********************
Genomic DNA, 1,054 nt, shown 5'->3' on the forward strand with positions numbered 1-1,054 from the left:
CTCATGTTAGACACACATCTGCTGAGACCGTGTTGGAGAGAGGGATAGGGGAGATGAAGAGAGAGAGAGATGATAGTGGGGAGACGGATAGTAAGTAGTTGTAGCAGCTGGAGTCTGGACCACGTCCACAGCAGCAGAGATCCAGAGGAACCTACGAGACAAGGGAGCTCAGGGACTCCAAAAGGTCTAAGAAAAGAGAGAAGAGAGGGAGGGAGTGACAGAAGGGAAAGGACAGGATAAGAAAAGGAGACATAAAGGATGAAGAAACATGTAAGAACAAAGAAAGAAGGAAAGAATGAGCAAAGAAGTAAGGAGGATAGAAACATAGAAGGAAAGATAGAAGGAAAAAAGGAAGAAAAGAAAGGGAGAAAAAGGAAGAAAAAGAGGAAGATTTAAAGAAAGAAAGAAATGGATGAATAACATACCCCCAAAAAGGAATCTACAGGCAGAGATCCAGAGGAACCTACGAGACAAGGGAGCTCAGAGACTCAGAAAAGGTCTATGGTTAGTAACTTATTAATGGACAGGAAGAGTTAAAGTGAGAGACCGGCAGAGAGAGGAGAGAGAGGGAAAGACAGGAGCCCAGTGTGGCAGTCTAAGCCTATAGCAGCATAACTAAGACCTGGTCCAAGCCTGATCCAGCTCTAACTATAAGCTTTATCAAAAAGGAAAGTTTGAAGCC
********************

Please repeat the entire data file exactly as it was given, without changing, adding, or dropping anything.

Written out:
Genomic DNA, 1,054 nt, shown 5'->3' on the forward strand with positions numbered 1-1,054 from the left:
CTCATGTTAGACACACATCTGCTGAGACCGTGTTGGAGAGAGGGATAGGGGAGATGAAGAGAGAGAGAGATGATAGTGGGGAGACGGATAGTAAGTAGTTGTAGCAGCTGGAGTCTGGACCACGTCCACAGCAGCAGAGATCCAGAGGAACCTACGAGACAAGGGAGCTCAGGGACTCCAAAAGGTCTAAGAAAAGAGAGAAGAGAGGGAGGGAGTGACAGAAGGGAAAGGACAGGATAAGAAAAGGAGACATAAAGGATGAAGAAACATGTAAGAACAAAGAAAGAAGGAAAGAATGAGCAAAGAAGTAAGGAGGATAGAAACATAGAAGGAAAGATAGAAGGAAAAAAGGAAGAAAAGAAAGGGAGAAAAAGGAAGAAAAAGAGGAAGATTTAAAGAAAGAAAGAAATGGATGAATAACATACCCCCAAAAAGGAATCTACAGGCAGAGATCCAGAGGAACCTACGAGACAAGGGAGCTCAGAGACTCAGAAAAGGTCTATGGTTAGTAACTTATTAATGGACAGGAAGAGTTAAAGTGAGAGACCGGCAGAGAGAGGAGAGAGAGGGAAAGACAGGAGCCCAGTGTGGCAGTCTAAGCCTATAGCAGCATAACTAAGACCTGGTCCAAGCCTGATCCAGCTCTAACTATAAGCTTTATCAAAAAGGAAAGTTTGAAGCC